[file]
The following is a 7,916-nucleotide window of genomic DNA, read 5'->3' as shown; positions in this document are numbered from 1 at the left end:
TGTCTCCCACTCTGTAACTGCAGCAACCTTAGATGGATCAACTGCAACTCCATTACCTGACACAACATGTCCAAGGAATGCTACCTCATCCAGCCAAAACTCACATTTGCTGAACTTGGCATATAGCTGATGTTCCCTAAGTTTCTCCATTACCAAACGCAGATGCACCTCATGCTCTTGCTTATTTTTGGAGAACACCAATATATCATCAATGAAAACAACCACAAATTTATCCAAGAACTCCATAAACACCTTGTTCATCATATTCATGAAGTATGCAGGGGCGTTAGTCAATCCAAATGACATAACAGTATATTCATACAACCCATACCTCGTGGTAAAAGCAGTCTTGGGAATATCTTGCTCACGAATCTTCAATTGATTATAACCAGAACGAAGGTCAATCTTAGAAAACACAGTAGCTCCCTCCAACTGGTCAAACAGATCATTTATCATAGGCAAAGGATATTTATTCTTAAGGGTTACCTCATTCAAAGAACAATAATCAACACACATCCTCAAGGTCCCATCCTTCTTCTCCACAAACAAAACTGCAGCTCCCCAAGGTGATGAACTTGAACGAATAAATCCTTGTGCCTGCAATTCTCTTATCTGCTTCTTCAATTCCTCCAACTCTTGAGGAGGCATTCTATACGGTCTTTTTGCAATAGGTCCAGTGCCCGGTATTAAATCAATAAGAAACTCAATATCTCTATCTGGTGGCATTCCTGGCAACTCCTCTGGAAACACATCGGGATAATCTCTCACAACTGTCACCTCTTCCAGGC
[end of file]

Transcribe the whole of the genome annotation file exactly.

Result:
The following is a 7,916-nucleotide window of genomic DNA, read 5'->3' as shown; positions in this document are numbered from 1 at the left end:
TGTCTCCCACTCTGTAACTGCAGCAACCTTAGATGGATCAACTGCAACTCCATTACCTGACACAACATGTCCAAGGAATGCTACCTCATCCAGCCAAAACTCACATTTGCTGAACTTGGCATATAGCTGATGTTCCCTAAGTTTCTCCATTACCAAACGCAGATGCACCTCATGCTCTTGCTTATTTTTGGAGAACACCAATATATCATCAATGAAAACAACCACAAATTTATCCAAGAACTCCATAAACACCTTGTTCATCATATTCATGAAGTATGCAGGGGCGTTAGTCAATCCAAATGACATAACAGTATATTCATACAACCCATACCTCGTGGTAAAAGCAGTCTTGGGAATATCTTGCTCACGAATCTTCAATTGATTATAACCAGAACGAAGGTCAATCTTAGAAAACACAGTAGCTCCCTCCAACTGGTCAAACAGATCATTTATCATAGGCAAAGGATATTTATTCTTAAGGGTTACCTCATTCAAAGAACAATAATCAACACACATCCTCAAGGTCCCATCCTTCTTCTCCACAAACAAAACTGCAGCTCCCCAAGGTGATGAACTTGAACGAATAAATCCTTGTGCCTGCAATTCTCTTATCTGCTTCTTCAATTCCTCCAACTCTTGAGGAGGCATTCTATACGGTCTTTTTGCAATAGGTCCAGTGCCCGGTATTAAATCAATAAGAAACTCAATATCTCTATCTGGTGGCATTCCTGGCAACTCCTCTGGAAACACATCGGGATAATCTCTCACAACTGTCACCTCTTCCAGGC